I have always considered the GPS features on cameras to fall squarely into the gimmick category. While they are nice, the trade-off in battery life is just not worth it to me. An exception is, when on a road trip, it is nice to know exactly where photos are taken. On a cruise, however, I can usually tell where we are by the subject matter of the photos.


The PowerShot S100 can shoot Full HD 1080p at 24fps and slow motion video at 120 and 240fps. The camera will continuously auto focus while shooting and you can zoom in and out, too. The Movie Digest feature snaps short VGA clips before each photo you take and assembles them into a video of your day's shooting activity. The CMOS sensor prevents the vertical streaking when shooting brightly lit images (like the sun reflecting off of the ocean), a common complaint with CCD-based cameras.

The dedicated record button on the back of the S100 starts the video recording regardless of the selected shooting mode. If the camera is set to AUTO mode, it will use the built-in scene selection and apply the camera settings accordingly.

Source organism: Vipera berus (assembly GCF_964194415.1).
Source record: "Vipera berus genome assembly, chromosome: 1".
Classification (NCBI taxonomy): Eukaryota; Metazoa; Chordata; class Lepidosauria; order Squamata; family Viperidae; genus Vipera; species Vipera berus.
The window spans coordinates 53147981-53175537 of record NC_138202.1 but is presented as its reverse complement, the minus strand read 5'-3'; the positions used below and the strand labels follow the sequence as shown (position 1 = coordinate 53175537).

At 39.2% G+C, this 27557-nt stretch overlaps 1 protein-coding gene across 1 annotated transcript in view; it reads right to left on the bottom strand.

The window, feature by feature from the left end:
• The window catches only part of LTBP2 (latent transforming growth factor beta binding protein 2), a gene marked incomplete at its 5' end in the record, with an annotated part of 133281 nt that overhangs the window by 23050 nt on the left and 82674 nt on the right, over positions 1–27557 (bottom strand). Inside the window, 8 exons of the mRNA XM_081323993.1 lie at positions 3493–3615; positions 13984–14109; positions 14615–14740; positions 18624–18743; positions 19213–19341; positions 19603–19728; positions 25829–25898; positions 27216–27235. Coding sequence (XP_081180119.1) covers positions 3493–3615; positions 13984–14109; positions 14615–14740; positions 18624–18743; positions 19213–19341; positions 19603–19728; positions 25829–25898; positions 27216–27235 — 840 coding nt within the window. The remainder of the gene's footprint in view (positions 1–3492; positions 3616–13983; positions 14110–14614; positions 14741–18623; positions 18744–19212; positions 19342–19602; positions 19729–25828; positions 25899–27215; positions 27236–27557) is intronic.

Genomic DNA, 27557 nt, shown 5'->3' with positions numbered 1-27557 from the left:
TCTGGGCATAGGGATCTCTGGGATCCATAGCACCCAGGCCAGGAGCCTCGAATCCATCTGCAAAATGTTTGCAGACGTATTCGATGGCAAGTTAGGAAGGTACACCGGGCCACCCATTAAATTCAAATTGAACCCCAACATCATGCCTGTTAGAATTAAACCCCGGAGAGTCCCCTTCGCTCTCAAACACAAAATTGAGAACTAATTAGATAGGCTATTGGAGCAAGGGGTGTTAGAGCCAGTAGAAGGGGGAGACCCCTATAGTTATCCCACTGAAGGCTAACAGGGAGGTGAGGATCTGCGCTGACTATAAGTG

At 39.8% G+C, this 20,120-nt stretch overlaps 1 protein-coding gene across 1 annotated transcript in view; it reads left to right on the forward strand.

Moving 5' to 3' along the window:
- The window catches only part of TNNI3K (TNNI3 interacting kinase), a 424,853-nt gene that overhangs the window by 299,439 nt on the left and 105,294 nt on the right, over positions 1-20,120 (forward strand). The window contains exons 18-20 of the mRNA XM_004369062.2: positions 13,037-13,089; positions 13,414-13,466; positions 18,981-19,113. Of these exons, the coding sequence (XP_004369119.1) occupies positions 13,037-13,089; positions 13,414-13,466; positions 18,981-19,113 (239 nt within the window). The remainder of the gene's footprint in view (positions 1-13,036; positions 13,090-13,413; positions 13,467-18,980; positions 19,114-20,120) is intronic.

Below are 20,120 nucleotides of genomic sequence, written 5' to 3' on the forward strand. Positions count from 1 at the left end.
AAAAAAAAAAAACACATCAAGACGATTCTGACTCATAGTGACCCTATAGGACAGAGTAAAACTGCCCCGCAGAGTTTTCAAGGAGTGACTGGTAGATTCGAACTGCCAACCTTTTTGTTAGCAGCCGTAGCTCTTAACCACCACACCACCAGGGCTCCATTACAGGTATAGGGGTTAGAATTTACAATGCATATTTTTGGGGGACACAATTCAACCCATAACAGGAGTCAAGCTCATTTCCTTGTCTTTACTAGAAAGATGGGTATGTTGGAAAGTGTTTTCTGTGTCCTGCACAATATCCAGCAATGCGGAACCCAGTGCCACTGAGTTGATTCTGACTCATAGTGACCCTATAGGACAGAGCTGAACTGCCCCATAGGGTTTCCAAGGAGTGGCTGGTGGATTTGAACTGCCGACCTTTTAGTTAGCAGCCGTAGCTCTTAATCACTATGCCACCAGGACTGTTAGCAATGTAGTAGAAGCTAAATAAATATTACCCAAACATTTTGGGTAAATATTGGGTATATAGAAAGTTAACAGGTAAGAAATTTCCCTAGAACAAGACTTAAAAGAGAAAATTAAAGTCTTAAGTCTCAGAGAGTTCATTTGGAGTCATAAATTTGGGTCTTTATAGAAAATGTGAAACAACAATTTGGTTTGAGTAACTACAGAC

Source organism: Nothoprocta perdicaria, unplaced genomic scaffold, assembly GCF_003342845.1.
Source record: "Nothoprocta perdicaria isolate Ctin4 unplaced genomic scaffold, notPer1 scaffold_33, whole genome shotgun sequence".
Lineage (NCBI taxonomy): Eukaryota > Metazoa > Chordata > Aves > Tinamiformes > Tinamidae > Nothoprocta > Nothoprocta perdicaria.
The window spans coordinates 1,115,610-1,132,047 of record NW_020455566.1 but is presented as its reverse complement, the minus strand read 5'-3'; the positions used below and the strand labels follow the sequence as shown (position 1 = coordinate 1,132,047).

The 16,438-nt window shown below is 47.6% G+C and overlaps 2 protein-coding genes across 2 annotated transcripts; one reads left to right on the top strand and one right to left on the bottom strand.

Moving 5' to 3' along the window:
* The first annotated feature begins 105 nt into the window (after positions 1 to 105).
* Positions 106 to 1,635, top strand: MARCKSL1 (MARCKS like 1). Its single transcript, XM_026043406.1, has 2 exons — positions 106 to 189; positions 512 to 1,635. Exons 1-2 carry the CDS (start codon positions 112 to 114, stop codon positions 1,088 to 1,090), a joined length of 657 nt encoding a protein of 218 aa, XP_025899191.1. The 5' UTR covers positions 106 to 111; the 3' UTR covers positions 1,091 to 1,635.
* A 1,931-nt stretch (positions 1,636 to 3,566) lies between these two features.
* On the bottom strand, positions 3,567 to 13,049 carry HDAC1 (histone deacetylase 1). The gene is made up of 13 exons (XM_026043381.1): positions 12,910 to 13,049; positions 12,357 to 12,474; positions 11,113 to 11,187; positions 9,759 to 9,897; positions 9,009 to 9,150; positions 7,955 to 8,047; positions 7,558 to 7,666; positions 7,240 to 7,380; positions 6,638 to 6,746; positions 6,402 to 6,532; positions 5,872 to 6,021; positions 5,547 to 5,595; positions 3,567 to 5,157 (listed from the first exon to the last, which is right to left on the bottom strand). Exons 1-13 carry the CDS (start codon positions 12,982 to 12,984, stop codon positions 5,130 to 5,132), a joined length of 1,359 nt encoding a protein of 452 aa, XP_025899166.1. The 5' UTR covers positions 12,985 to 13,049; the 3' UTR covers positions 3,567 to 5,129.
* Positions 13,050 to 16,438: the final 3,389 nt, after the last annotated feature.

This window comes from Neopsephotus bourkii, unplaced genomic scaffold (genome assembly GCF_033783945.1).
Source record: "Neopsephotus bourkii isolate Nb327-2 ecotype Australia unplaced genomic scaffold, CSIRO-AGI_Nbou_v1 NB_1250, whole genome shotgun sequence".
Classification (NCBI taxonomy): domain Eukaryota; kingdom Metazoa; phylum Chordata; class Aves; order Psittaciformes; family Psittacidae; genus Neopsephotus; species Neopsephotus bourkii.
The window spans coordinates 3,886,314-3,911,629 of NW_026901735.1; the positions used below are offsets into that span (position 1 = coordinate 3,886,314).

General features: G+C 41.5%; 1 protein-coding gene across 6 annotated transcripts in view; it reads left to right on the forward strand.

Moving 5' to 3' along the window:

Exposure compensation, exposure lock, and manual focus are all possible while shooting video. The S100 allows you to apply a variety of special effects to your video, including its miniature mode.

I was impressed with the quality of the video produced by the S100. We used it to shoot a short "how-to" DIY video for our website. Even the sound recorded through the mono microphone was acceptable.


  • RAW files
  • 1080p video
  • Control Ring around lens
  • Excellent photo and video quality
  • Small and light body
  • 24mm wide angle lens


  • Pop-up flash
  • Battery life


Whether or not the Canon S100 is the "best" travel camera on the market is a matter of opinion. It is certainly the best Canon portable we have tested and I would not hesitate to recommend this camera to anyone. Even Rickee liked using it, and she typically is not a Canon fan.